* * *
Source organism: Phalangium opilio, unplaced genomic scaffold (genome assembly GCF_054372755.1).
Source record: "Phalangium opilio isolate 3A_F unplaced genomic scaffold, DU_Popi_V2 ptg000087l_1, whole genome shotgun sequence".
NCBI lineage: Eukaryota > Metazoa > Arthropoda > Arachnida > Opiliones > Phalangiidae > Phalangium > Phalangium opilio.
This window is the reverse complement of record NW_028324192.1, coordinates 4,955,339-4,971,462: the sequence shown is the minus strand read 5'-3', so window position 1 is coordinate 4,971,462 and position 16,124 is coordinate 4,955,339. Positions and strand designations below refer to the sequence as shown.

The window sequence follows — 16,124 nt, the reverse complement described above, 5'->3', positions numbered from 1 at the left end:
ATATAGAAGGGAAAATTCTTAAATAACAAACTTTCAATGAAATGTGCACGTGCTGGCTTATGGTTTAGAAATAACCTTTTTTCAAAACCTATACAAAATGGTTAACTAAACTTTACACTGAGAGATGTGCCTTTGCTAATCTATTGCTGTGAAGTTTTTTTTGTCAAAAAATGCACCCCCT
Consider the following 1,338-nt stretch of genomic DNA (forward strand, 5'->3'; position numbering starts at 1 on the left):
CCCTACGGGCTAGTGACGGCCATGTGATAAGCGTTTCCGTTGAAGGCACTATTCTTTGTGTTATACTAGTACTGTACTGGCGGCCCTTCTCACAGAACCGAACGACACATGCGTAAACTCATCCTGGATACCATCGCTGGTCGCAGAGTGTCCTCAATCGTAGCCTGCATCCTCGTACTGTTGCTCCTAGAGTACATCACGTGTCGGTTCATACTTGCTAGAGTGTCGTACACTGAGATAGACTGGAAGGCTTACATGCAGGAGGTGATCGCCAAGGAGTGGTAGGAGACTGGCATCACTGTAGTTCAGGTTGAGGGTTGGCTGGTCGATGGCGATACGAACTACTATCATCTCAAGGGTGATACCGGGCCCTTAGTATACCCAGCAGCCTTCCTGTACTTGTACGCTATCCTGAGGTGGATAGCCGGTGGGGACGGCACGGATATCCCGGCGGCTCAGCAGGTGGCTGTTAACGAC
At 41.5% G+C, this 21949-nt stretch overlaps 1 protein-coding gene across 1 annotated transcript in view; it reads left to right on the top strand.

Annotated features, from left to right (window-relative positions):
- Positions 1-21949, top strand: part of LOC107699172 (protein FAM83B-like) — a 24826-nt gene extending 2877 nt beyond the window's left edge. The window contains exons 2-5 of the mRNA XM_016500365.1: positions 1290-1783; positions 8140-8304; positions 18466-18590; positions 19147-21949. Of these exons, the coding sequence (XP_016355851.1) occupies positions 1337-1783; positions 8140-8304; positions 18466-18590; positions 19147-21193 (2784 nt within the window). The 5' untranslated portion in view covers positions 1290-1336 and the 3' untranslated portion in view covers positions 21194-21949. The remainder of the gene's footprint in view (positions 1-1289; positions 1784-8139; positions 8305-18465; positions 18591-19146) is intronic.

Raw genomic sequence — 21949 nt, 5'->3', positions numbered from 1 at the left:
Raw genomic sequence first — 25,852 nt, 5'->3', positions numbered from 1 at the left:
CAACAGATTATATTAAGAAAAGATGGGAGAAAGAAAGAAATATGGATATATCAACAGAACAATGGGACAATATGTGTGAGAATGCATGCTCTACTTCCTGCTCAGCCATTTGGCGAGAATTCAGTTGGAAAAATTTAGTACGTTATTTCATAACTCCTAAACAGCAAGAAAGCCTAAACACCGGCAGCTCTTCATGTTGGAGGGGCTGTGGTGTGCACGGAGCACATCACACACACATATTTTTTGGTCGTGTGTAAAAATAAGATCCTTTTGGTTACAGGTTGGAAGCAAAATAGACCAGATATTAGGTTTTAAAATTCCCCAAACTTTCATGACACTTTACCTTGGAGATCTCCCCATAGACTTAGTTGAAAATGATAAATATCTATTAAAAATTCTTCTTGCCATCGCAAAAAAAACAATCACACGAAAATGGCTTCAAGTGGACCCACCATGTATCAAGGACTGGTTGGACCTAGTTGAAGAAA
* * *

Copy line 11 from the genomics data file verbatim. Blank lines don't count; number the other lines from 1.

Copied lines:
- Positions 1-21949, top strand: part of LOC107699172 (protein FAM83B-like) — a 24826-nt gene extending 2877 nt beyond the window's left edge. The window contains exons 2-5 of the mRNA XM_016500365.1: positions 1290-1783; positions 8140-8304; positions 18466-18590; positions 19147-21949. Of these exons, the coding sequence (XP_016355851.1) occupies positions 1337-1783; positions 8140-8304; positions 18466-18590; positions 19147-21193 (2784 nt within the window). The 5' untranslated portion in view covers positions 1290-1336 and the 3' untranslated portion in view covers positions 21194-21949. The remainder of the gene's footprint in view (positions 1-1289; positions 1784-8139; positions 8305-18465; positions 18591-19146) is intronic.